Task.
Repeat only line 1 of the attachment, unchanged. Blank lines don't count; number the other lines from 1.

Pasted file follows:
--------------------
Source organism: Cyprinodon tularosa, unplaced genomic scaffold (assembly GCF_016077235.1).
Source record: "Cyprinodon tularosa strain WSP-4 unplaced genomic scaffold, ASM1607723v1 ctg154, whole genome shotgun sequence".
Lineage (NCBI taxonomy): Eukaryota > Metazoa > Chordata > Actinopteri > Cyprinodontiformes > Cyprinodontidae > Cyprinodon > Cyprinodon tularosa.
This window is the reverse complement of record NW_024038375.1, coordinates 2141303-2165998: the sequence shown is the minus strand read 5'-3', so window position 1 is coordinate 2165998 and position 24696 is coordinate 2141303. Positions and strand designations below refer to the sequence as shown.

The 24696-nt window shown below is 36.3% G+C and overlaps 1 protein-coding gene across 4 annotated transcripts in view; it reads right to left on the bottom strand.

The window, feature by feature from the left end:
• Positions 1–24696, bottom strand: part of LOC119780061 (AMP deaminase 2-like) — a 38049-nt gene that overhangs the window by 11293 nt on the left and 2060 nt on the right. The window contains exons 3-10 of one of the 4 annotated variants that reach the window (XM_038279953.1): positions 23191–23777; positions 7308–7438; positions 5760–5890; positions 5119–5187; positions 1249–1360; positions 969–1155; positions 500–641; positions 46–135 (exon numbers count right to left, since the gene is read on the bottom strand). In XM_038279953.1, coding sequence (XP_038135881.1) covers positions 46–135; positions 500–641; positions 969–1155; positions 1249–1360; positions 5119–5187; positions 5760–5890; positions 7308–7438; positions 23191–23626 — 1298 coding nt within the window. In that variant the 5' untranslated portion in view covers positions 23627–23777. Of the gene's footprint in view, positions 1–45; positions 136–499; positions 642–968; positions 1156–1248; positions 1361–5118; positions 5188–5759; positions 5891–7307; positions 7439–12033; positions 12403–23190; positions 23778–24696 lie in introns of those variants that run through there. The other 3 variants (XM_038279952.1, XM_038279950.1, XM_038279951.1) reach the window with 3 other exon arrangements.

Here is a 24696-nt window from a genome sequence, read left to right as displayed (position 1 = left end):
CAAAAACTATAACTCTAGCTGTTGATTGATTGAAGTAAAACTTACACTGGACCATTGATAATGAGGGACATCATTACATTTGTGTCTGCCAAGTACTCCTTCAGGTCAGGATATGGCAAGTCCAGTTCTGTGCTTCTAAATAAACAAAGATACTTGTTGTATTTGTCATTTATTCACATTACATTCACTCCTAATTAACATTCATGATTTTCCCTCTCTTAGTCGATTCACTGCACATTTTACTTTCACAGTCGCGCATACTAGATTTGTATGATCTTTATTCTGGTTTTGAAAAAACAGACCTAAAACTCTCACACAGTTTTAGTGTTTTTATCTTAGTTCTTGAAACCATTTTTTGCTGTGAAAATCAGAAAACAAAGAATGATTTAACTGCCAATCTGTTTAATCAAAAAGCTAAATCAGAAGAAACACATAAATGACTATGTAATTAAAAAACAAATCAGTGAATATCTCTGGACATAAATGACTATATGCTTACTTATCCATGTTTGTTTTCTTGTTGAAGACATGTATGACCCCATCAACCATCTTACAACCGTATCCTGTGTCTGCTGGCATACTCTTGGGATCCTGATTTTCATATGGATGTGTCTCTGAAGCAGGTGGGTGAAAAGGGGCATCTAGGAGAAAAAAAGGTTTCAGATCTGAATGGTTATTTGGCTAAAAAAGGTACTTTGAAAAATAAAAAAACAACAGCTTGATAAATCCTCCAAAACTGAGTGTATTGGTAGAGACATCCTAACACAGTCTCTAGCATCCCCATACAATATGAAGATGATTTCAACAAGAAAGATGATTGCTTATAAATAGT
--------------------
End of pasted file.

Source organism: Cyprinodon tularosa, unplaced genomic scaffold (assembly GCF_016077235.1).